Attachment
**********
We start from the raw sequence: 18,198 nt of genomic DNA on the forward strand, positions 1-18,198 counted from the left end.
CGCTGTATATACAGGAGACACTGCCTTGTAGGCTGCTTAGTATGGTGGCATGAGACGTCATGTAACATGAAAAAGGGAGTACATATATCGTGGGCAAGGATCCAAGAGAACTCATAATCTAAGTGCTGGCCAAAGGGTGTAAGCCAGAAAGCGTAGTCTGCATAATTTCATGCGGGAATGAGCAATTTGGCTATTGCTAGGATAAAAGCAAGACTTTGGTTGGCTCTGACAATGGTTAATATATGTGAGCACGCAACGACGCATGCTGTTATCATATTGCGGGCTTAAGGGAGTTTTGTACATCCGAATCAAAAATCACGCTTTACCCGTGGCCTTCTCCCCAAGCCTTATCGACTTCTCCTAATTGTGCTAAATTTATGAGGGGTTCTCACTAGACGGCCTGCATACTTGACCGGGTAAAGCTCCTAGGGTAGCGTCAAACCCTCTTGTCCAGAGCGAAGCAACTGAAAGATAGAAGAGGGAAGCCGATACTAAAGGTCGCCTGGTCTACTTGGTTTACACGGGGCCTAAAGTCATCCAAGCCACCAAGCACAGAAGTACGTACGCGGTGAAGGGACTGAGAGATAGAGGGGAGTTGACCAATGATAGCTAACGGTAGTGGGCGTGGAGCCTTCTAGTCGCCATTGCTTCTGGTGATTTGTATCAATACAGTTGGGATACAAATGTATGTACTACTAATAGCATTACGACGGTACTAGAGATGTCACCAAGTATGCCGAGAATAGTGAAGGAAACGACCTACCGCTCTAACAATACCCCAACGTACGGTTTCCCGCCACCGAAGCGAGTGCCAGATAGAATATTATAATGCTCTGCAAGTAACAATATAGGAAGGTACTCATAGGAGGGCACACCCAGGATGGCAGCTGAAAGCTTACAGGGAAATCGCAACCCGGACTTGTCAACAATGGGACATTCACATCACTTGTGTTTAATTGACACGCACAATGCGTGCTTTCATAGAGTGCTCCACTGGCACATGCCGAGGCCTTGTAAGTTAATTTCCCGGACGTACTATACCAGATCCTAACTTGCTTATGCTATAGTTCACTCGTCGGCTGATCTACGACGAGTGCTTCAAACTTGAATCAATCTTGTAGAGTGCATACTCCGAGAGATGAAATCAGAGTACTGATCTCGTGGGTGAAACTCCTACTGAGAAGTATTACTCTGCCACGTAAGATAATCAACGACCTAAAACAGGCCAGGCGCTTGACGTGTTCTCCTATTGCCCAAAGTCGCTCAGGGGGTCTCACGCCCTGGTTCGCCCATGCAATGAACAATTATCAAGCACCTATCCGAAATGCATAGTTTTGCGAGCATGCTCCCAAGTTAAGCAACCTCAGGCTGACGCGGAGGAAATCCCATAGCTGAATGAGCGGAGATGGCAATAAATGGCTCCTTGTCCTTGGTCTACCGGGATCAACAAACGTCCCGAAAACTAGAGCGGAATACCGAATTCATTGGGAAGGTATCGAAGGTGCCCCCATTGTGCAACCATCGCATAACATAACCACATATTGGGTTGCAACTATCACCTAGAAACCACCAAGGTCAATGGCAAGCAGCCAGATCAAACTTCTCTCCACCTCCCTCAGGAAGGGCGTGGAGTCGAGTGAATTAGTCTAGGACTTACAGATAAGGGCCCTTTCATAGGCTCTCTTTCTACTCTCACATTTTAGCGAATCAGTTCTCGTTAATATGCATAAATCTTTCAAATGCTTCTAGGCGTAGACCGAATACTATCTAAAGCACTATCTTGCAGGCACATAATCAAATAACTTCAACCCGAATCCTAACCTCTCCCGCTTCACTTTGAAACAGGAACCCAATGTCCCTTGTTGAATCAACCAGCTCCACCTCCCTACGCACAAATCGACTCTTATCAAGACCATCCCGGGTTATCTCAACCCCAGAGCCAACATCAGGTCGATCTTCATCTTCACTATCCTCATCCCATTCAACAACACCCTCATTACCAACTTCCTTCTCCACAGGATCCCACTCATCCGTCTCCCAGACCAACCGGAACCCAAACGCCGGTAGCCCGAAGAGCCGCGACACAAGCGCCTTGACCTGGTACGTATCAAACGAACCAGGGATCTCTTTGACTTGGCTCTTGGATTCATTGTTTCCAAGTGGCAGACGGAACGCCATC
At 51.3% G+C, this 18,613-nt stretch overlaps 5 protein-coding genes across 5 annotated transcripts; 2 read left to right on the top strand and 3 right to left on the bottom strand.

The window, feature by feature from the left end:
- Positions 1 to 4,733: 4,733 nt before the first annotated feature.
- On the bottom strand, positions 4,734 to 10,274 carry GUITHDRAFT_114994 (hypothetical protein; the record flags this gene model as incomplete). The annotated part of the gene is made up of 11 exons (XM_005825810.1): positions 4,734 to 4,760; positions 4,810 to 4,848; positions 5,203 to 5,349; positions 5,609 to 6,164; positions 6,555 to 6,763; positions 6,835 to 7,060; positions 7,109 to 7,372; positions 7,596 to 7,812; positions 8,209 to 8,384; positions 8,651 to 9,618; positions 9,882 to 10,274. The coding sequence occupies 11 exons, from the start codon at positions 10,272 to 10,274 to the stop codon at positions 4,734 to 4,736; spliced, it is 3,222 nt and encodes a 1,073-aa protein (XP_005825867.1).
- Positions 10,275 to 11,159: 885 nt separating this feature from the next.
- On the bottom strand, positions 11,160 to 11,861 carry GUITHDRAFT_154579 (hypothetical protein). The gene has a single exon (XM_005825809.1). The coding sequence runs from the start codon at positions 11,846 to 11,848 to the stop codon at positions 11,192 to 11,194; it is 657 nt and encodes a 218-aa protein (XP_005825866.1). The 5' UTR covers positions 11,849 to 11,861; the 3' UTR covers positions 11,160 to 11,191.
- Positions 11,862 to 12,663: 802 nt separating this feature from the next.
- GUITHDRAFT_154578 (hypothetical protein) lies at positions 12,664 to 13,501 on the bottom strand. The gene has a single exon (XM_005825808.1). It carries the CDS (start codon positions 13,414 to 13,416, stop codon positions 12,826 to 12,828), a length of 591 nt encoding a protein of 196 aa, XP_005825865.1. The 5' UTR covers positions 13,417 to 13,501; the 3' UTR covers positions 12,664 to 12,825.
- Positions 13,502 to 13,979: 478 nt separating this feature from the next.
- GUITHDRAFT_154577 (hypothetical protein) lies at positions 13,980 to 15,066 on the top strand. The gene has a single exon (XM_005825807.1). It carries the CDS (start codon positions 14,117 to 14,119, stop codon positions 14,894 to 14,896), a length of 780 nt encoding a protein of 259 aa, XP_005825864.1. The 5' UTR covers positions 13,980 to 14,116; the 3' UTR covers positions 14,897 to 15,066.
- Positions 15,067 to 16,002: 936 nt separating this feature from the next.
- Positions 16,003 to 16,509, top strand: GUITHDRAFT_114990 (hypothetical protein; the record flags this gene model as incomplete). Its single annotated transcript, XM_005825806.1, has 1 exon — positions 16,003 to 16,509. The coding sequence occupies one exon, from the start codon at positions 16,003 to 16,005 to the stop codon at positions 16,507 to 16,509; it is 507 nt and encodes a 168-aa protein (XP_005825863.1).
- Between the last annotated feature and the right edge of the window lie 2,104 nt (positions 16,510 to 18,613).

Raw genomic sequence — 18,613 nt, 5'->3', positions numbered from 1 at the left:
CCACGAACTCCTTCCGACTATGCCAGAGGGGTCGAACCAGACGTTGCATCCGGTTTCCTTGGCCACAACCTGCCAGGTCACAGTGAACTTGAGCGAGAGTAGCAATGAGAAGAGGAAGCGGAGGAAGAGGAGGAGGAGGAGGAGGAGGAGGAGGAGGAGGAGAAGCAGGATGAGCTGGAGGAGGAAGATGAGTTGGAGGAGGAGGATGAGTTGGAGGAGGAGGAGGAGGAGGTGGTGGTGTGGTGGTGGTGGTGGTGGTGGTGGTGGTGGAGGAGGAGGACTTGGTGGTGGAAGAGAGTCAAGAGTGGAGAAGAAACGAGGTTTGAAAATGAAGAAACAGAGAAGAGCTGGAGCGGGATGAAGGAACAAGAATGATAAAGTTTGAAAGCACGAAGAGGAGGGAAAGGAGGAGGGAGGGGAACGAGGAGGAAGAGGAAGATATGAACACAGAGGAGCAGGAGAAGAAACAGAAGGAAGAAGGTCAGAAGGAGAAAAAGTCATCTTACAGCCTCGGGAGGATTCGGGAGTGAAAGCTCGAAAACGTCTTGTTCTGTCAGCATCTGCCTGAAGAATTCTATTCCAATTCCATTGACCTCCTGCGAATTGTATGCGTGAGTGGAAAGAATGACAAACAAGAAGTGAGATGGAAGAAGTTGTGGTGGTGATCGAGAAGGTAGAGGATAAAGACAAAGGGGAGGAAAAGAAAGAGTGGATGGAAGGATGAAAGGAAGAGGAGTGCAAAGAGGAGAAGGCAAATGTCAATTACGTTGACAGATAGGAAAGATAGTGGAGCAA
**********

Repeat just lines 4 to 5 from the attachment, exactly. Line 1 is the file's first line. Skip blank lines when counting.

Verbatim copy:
The window, feature by feature from the left end:
- Positions 1 to 4,733: 4,733 nt before the first annotated feature.